Conversations in Science Series
A program conceived and organized by the Wisconsin Initiative for Science Literacy at the University of Wisconsin-Madison, with the collaboration of the Madison Metropolitan School District and the Edgewood Sonderegger Science Center.

Thursday, January 10, 2008 at 4:00 p.m.
LOCATION: Sonderegger Science Center (For parking information click here)
1000 Edgewood College Drive Madison, Wisconsin

Molly Jahn
College of Agriculture and Life Sciences

“Across Biological Kingdoms: From Potatoes to Polio”

The Conversations in Science series brings together UW-Madison science researchers and Dane County science teachers. Designed to stimulate discussion between scientists and science educators at all levels, these conversations connect high-, middle-, and elementary school classrooms with the University's cutting-edge research. Questions and ideas are freely exchanged between expert and an audience of K-12 educators.


Molly Jahn will talk about how the history of discovery and innovation at the University of Wisconsin- Madison's College of Agricultural and Life Sciences provides a very substantial foundation for the College's future. Holding firm to the core land grant missions of teaching, research and outreach, Dean Jahn will talk about the college's role in education and invention in the 21st Century. She will use an example from her own research in crop improvement to highlight the integrated approaches that characterize modern applied biological research.

Specifically, the wide application of genomics, the comprehensive study of an organism's genetics, has provided key recognitions regarding relationships among very diverse forms of life that allow insights to be drawn across biological kingdoms. Dr. Jahn will describe how insights derived from the study of poliovirus generated surprising and important results for the improvement of a wide array of crops including potato and tomato.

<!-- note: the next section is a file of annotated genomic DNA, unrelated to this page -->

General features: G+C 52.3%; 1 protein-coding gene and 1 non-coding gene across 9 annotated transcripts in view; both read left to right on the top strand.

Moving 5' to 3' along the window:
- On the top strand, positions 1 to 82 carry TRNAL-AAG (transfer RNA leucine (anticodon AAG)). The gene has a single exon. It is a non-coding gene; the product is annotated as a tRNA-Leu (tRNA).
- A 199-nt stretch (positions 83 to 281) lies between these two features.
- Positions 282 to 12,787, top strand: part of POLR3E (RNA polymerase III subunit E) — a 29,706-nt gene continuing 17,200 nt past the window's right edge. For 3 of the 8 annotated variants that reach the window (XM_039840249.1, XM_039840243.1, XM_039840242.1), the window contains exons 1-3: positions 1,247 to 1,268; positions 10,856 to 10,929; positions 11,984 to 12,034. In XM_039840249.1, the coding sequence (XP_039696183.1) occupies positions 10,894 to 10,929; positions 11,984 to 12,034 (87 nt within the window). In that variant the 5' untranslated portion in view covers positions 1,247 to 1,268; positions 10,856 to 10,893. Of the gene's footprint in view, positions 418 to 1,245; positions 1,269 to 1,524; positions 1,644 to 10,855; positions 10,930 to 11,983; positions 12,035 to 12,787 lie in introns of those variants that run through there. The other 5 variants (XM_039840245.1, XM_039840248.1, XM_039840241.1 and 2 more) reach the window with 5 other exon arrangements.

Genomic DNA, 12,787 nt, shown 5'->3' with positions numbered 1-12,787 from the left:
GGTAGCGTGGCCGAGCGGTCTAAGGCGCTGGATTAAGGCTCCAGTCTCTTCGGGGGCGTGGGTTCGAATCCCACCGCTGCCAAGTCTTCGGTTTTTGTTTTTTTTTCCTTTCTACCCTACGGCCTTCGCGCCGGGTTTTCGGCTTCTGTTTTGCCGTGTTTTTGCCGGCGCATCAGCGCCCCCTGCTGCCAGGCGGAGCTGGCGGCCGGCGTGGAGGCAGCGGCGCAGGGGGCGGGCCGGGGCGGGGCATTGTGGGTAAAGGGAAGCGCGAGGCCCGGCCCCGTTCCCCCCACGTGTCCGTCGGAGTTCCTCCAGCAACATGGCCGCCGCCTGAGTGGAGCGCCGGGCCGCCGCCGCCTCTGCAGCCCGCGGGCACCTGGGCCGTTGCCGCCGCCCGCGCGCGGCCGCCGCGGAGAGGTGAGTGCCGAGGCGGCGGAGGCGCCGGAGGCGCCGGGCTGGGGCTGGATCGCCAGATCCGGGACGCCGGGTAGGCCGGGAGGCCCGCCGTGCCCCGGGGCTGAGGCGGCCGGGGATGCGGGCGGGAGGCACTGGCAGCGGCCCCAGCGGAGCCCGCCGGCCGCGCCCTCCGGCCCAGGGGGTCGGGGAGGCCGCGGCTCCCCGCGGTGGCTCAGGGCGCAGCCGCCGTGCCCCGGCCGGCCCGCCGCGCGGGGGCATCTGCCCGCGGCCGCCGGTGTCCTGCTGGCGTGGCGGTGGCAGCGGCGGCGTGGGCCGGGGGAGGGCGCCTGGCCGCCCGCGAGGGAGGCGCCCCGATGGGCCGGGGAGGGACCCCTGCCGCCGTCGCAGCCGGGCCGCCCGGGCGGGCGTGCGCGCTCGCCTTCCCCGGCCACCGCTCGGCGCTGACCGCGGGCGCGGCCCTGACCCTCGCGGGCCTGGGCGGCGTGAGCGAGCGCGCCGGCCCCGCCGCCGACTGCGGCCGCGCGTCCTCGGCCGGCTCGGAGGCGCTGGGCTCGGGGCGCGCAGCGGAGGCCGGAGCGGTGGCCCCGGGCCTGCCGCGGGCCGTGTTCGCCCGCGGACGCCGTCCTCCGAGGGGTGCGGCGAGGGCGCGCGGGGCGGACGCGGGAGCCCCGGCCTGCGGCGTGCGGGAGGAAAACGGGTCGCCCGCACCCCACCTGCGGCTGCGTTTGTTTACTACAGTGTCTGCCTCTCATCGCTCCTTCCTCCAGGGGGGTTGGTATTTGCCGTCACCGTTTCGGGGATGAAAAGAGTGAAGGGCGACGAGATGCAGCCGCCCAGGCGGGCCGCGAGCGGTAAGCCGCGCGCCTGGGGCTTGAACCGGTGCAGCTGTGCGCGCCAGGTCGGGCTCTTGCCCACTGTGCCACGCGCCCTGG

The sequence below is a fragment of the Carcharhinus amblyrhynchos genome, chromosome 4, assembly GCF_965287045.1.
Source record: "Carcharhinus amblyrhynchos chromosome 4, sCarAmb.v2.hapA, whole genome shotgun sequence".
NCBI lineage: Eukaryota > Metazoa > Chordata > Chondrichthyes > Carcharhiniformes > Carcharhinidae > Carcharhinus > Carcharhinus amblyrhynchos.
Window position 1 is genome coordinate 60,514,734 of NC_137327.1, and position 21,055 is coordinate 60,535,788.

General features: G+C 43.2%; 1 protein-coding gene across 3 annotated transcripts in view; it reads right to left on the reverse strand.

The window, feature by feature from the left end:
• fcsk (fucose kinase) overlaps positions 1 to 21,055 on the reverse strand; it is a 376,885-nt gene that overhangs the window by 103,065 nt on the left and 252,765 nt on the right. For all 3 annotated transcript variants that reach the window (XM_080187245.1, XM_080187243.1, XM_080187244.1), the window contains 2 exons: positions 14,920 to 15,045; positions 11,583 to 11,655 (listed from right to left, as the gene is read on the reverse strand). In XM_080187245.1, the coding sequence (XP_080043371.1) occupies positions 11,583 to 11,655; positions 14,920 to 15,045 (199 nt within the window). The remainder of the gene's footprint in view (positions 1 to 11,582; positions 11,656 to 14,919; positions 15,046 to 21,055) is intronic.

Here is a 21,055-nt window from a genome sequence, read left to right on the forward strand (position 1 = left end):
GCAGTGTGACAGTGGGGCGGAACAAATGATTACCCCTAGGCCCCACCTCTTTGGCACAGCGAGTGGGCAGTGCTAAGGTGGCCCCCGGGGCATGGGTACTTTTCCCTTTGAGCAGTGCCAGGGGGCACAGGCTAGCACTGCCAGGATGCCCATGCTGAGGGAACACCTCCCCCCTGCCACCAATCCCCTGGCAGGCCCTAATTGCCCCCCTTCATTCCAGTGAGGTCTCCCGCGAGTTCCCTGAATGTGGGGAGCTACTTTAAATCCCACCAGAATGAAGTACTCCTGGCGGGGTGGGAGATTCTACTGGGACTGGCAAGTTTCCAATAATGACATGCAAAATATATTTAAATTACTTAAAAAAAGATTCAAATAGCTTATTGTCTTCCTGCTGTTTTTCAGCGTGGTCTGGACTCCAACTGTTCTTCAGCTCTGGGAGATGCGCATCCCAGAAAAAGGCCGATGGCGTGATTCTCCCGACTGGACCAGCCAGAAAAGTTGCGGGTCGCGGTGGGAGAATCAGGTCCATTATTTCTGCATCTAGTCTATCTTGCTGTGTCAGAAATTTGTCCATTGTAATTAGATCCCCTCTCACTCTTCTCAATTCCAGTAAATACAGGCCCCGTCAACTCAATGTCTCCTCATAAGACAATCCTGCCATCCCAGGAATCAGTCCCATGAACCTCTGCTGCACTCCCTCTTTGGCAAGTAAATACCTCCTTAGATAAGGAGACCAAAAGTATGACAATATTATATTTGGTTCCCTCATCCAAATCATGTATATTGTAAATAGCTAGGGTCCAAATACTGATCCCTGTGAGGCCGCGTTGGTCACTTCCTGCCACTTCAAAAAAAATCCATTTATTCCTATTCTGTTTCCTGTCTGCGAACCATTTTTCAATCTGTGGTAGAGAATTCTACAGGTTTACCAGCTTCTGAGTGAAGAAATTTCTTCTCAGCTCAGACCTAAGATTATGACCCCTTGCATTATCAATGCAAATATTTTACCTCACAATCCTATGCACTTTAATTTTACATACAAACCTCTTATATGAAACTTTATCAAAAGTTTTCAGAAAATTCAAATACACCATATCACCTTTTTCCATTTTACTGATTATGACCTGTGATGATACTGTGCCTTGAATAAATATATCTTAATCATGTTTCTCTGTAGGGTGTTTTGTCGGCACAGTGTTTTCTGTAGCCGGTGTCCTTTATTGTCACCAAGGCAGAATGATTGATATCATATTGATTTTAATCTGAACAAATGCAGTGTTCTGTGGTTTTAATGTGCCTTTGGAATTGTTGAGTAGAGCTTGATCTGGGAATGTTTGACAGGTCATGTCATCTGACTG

Molly Jahn is the 12th dean of the College of Agricultural and Life Sciences at the University of Wisconsin-Madison. With more than 2300 students, the college is home to 19 academic departments in the life sciences, social sciences, natural resources and agriculture. The college addresses issues of health, food, energy and the environment through teaching, research and outreach.

Prior to accepting the deanship at UW, Molly was a professor in the departments of Plant Breeding & Genetics and Plant Biology at Cornell University. At Cornell, Molly focused her research on plant breeding and plant genetics, paying special attention to peppers and potatoes. Her research group produced crop varieties commercially grown on six continents. She has worked extensively overseas to link crop breeding with improved human nutrition and human welfare.

She holds degrees from Swarthmore College, MIT and Cornell University with postdoctoral work at UC Berkeley.

Back to Conversations in Science Series for K-12 Educators

Back to Science is Fun homepage